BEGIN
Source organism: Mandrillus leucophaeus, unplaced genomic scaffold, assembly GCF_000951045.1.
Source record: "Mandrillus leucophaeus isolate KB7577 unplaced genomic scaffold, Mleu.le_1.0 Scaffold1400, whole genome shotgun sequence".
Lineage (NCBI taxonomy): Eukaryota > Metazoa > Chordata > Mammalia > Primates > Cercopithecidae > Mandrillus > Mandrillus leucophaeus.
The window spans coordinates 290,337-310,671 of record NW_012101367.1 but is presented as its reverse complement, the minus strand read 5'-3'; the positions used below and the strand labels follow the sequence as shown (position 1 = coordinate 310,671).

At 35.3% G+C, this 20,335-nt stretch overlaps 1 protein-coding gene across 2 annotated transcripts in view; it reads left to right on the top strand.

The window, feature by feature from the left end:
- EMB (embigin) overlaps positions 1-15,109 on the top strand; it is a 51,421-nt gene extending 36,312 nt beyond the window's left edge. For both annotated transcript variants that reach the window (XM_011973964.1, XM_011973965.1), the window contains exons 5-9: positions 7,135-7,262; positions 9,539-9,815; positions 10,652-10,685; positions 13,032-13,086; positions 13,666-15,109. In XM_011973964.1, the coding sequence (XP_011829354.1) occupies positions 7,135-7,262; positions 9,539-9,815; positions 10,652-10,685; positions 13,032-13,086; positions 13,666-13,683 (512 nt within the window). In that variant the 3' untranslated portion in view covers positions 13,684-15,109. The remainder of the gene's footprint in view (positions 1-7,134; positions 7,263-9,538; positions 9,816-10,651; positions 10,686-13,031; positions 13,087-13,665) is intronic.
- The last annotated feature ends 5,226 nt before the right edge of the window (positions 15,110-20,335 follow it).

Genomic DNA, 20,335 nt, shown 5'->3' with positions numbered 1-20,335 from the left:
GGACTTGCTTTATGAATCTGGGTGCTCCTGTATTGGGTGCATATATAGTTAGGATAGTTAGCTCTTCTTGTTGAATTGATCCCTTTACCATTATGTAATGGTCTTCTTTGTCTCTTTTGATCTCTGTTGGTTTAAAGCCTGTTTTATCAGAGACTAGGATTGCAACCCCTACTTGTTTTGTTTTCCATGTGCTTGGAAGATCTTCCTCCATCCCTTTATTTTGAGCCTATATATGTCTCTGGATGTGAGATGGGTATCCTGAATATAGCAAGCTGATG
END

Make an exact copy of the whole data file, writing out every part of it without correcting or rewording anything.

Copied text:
Source organism: Mandrillus leucophaeus, unplaced genomic scaffold, assembly GCF_000951045.1.
Source record: "Mandrillus leucophaeus isolate KB7577 unplaced genomic scaffold, Mleu.le_1.0 Scaffold1400, whole genome shotgun sequence".
Lineage (NCBI taxonomy): Eukaryota > Metazoa > Chordata > Mammalia > Primates > Cercopithecidae > Mandrillus > Mandrillus leucophaeus.
The window spans coordinates 290,337-310,671 of record NW_012101367.1 but is presented as its reverse complement, the minus strand read 5'-3'; the positions used below and the strand labels follow the sequence as shown (position 1 = coordinate 310,671).

At 35.3% G+C, this 20,335-nt stretch overlaps 1 protein-coding gene across 2 annotated transcripts in view; it reads left to right on the top strand.

The window, feature by feature from the left end:
- EMB (embigin) overlaps positions 1-15,109 on the top strand; it is a 51,421-nt gene extending 36,312 nt beyond the window's left edge. For both annotated transcript variants that reach the window (XM_011973964.1, XM_011973965.1), the window contains exons 5-9: positions 7,135-7,262; positions 9,539-9,815; positions 10,652-10,685; positions 13,032-13,086; positions 13,666-15,109. In XM_011973964.1, the coding sequence (XP_011829354.1) occupies positions 7,135-7,262; positions 9,539-9,815; positions 10,652-10,685; positions 13,032-13,086; positions 13,666-13,683 (512 nt within the window). In that variant the 3' untranslated portion in view covers positions 13,684-15,109. The remainder of the gene's footprint in view (positions 1-7,134; positions 7,263-9,538; positions 9,816-10,651; positions 10,686-13,031; positions 13,087-13,665) is intronic.
- The last annotated feature ends 5,226 nt before the right edge of the window (positions 15,110-20,335 follow it).

Genomic DNA, 20,335 nt, shown 5'->3' with positions numbered 1-20,335 from the left:
GGACTTGCTTTATGAATCTGGGTGCTCCTGTATTGGGTGCATATATAGTTAGGATAGTTAGCTCTTCTTGTTGAATTGATCCCTTTACCATTATGTAATGGTCTTCTTTGTCTCTTTTGATCTCTGTTGGTTTAAAGCCTGTTTTATCAGAGACTAGGATTGCAACCCCTACTTGTTTTGTTTTCCATGTGCTTGGAAGATCTTCCTCCATCCCTTTATTTTGAGCCTATATATGTCTCTGGATGTGAGATGGGTATCCTGAATATAGCAAGCTGATG